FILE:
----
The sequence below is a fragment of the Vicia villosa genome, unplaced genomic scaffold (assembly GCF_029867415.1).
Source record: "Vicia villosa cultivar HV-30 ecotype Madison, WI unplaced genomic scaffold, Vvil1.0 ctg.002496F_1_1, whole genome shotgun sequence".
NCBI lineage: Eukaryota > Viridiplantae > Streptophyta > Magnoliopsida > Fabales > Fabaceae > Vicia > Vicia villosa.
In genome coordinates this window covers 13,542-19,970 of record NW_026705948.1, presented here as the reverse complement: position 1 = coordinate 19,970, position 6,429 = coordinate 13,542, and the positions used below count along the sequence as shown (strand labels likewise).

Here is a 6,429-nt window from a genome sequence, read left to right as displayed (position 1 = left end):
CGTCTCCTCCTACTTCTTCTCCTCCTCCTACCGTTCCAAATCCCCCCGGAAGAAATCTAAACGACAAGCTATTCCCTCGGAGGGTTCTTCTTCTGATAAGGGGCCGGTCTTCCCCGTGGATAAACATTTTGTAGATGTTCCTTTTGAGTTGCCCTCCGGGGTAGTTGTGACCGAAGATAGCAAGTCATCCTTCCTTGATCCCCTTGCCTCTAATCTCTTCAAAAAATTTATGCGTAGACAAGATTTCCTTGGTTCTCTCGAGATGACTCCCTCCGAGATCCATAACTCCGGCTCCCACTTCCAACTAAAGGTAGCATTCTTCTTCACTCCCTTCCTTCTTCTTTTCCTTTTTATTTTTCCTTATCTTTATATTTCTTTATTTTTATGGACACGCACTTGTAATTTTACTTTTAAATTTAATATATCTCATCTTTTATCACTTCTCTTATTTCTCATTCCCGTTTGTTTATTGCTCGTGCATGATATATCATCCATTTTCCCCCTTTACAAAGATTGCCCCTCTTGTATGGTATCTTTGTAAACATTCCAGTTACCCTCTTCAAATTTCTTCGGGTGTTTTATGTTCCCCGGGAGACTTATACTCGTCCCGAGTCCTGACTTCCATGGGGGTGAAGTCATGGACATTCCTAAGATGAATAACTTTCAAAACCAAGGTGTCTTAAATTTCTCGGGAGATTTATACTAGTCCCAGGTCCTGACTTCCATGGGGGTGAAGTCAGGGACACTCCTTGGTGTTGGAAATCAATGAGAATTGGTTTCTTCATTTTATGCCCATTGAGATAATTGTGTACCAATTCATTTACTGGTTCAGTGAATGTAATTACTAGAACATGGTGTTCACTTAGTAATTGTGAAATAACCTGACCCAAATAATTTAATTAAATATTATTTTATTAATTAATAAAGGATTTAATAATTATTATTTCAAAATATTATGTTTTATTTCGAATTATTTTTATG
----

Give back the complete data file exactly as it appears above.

The sequence below is a fragment of the Vicia villosa genome, unplaced genomic scaffold (assembly GCF_029867415.1).
Source record: "Vicia villosa cultivar HV-30 ecotype Madison, WI unplaced genomic scaffold, Vvil1.0 ctg.002496F_1_1, whole genome shotgun sequence".
NCBI lineage: Eukaryota > Viridiplantae > Streptophyta > Magnoliopsida > Fabales > Fabaceae > Vicia > Vicia villosa.
In genome coordinates this window covers 13,542-19,970 of record NW_026705948.1, presented here as the reverse complement: position 1 = coordinate 19,970, position 6,429 = coordinate 13,542, and the positions used below count along the sequence as shown (strand labels likewise).

Here is a 6,429-nt window from a genome sequence, read left to right as displayed (position 1 = left end):
CGTCTCCTCCTACTTCTTCTCCTCCTCCTACCGTTCCAAATCCCCCCGGAAGAAATCTAAACGACAAGCTATTCCCTCGGAGGGTTCTTCTTCTGATAAGGGGCCGGTCTTCCCCGTGGATAAACATTTTGTAGATGTTCCTTTTGAGTTGCCCTCCGGGGTAGTTGTGACCGAAGATAGCAAGTCATCCTTCCTTGATCCCCTTGCCTCTAATCTCTTCAAAAAATTTATGCGTAGACAAGATTTCCTTGGTTCTCTCGAGATGACTCCCTCCGAGATCCATAACTCCGGCTCCCACTTCCAACTAAAGGTAGCATTCTTCTTCACTCCCTTCCTTCTTCTTTTCCTTTTTATTTTTCCTTATCTTTATATTTCTTTATTTTTATGGACACGCACTTGTAATTTTACTTTTAAATTTAATATATCTCATCTTTTATCACTTCTCTTATTTCTCATTCCCGTTTGTTTATTGCTCGTGCATGATATATCATCCATTTTCCCCCTTTACAAAGATTGCCCCTCTTGTATGGTATCTTTGTAAACATTCCAGTTACCCTCTTCAAATTTCTTCGGGTGTTTTATGTTCCCCGGGAGACTTATACTCGTCCCGAGTCCTGACTTCCATGGGGGTGAAGTCATGGACATTCCTAAGATGAATAACTTTCAAAACCAAGGTGTCTTAAATTTCTCGGGAGATTTATACTAGTCCCAGGTCCTGACTTCCATGGGGGTGAAGTCAGGGACACTCCTTGGTGTTGGAAATCAATGAGAATTGGTTTCTTCATTTTATGCCCATTGAGATAATTGTGTACCAATTCATTTACTGGTTCAGTGAATGTAATTACTAGAACATGGTGTTCACTTAGTAATTGTGAAATAACCTGACCCAAATAATTTAATTAAATATTATTTTATTAATTAATAAAGGATTTAATAATTATTATTTCAAAATATTATGTTTTATTTCGAATTATTTTTATG